We are immersed in the world of food blogs, Pinterest, high end magazines, tons of recipes resources everywhere. Are we making things too complicated? Are we losing touch with our intuitive eaters, by being pressured to cook elaborate meals, and/or do we feel guilty when we can’t whip together a gourmet, perfectly balanced wholesome meal for ourselves or our family?
I read an article a couple months ago that really stuck with me– The Myth of Easy Cooking
. The article argues that an entire industry has been built on the premise that creating gourmet meals at home is simple and effortless. We are constantly bombarded with messages– beautiful, “easy” recipes that are more work than they seem. Does this inspire or discourage? Would more people cook at home if they weren’t overwhelmed with what
they had to cook?
Our modern society and technology has made appetizing, affordable meals easier. Food delivery services can bring prepared meals to your home quickly. The rise of fast casual restaurants has made takeout dinner not a half bad option. You can order Chinese food from your phone, or you can find an “easy” recipe online, spend an hour making the dish, and 20 minutes cleaning up. The article states that the decision to cook from scratch has many virtues, but ease is not one of them. Cooking the way Americans aspire is never fast, rarely easy, compared to all the other options available to us.
Real “easy” cooking, if that’s what you’re after, is far too simple to sustain a magazine and cookbook industry.
What happens when recipes are marketed as easy that aren’t? Perhaps it’s good to nudge people towards cooking for themselves. As the article states, “…the weight of expectation imposed by our culture offers unrealistically complex recipes that can be very disappointing. “. Whats called “easy” cooking relies on foods that can be purchased with a minimum number of ingredients and doesn’t require a culinary degree. It leans heavily on the things your mom or your grandma taught you.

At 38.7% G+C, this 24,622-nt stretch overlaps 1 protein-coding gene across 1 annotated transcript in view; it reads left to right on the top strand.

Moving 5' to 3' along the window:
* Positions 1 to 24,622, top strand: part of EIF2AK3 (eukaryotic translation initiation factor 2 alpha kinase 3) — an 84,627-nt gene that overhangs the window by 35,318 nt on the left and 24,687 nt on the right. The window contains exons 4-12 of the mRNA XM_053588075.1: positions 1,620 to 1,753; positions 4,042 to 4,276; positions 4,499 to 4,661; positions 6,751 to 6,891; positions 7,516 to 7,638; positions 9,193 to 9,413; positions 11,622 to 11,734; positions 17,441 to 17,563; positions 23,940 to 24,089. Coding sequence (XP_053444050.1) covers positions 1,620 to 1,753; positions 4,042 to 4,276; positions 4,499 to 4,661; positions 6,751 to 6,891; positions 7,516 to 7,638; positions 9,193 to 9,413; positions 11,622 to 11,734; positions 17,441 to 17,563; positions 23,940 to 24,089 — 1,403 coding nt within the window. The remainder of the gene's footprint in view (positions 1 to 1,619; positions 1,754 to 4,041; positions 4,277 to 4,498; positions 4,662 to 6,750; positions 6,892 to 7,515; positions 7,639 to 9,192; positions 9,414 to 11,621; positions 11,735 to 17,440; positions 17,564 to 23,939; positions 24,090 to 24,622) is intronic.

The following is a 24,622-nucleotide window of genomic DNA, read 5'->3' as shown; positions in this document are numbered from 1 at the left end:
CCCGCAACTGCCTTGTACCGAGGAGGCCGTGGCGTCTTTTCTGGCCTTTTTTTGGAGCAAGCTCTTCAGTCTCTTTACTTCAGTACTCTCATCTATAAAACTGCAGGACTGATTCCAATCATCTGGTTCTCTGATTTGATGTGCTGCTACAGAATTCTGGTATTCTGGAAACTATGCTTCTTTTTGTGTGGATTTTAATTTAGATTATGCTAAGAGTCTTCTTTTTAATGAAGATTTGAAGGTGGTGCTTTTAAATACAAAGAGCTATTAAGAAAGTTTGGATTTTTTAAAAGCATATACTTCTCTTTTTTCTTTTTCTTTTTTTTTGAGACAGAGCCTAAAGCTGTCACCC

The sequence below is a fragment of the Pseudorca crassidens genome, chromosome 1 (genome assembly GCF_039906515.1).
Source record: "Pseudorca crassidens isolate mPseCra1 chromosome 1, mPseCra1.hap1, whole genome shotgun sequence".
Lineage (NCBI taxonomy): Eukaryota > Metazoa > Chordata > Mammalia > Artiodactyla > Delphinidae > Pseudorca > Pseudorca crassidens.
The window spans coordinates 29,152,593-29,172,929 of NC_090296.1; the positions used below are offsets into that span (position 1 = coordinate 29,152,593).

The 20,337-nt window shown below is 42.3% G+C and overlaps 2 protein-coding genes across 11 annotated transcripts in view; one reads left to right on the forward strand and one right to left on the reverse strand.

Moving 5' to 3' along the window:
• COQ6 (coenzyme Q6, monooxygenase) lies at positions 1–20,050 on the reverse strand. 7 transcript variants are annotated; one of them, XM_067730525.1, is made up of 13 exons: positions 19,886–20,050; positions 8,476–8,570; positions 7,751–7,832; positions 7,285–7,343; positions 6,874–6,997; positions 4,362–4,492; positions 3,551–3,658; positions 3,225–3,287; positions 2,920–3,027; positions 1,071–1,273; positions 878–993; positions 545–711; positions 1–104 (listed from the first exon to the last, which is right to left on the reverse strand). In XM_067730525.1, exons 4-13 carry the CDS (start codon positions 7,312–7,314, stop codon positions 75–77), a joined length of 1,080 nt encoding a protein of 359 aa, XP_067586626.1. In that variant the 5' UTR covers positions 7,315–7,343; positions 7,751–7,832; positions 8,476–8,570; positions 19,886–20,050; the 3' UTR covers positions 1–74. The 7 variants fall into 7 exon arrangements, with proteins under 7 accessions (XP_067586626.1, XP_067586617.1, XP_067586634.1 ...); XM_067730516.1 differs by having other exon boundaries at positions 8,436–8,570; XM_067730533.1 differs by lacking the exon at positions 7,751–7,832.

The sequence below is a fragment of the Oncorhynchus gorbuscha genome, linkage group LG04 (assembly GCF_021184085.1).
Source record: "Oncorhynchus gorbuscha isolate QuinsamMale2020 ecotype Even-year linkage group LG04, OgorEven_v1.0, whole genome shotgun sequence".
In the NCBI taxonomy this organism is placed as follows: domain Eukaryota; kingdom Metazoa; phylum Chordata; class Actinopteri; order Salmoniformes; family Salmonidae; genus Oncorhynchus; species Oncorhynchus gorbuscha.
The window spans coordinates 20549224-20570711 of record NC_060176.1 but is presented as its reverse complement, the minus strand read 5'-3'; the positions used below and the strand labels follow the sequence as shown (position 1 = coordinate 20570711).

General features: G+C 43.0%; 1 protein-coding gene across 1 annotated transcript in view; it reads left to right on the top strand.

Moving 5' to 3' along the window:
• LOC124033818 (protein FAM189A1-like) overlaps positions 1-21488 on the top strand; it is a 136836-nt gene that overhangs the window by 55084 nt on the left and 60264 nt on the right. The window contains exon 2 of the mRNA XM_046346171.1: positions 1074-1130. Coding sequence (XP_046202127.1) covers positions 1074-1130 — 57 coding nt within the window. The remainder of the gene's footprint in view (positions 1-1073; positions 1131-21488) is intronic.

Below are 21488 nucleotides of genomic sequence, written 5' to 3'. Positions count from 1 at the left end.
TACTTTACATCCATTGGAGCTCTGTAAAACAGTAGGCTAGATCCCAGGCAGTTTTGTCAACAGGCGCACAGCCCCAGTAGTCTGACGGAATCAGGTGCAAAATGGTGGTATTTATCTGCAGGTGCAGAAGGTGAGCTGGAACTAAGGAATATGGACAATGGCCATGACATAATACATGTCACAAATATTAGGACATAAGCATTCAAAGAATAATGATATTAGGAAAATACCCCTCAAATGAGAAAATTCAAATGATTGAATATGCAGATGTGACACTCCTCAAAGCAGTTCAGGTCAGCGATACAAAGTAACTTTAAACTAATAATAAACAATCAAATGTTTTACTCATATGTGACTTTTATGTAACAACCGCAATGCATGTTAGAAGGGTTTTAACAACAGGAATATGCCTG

Let’s think about what’s involved in from-scratch cooking. Today’s recipes can be so complex, and aren’t really needed for cooking a simple, delicious meal. Quick cooking rarely even involves a recipe– it’s knowing the basic steps for roasting vegetables or cooking pasta. It’s parents taking responsibility and teaching their children how to prepare meals, and as the article suggests, curricula returning to schools to teach the kids basics about nutrition and food. I for one know that I never learned anything about nutrition or cooking during high school.
I have, however, learned the first hand way through trial and error, that food that looks gourmet, “clean”, healthy, super-food rich isn’t going to taste good 100% of the time, most recently by attempting to make a farro salad that was highly disappointing
. For a salad that was supposed to be “easy” and simple, it took over an hour and tasted horrible. After that recipe, I swore to myself that I would never post a recipe that I didn’t absolutely love
and that didn’t satisfy me or Nick.
I took a vow then that this blog would only contain delicious recipes that I’ve thoroughly enjoyed and that satisfied us. I’m now taking another vow: to not only create healthful, nutritious recipes that satisfy our taste buds, but that take a reasonable amount of time and not a lot of ingredients. I want to learn all about cooking techniques and teach my readers simple skills they can use to create meals at home without too much thinking.
Starting this year, in 2016 and onward, recipes on this blog will be:
- Enjoyable, satiable
- Nutritious, most of the time
- Short in ingredients, as possible
- Carefully chosen, mindful components
- Able to prep components ahead of time
- Cooked in a technique that can easily be learned
Don’t get me wrong, I love a good recipe, and a good, complicated recipe. But not for every day cooking. Maybe for the weekends when I have an hour or two to spend in the kitchen or some extra money in the budget to spend on unique ingredients. Most of the time, all we want is a simple weeknight meal that takes less than 30 minutes, doesn’t use a whole lot of pans/dishes (who doesn’t hate doing the dishes) that we can create within our food budget. And tastes so good that we don’t have to whip out the emergency box of macaroni and cheese.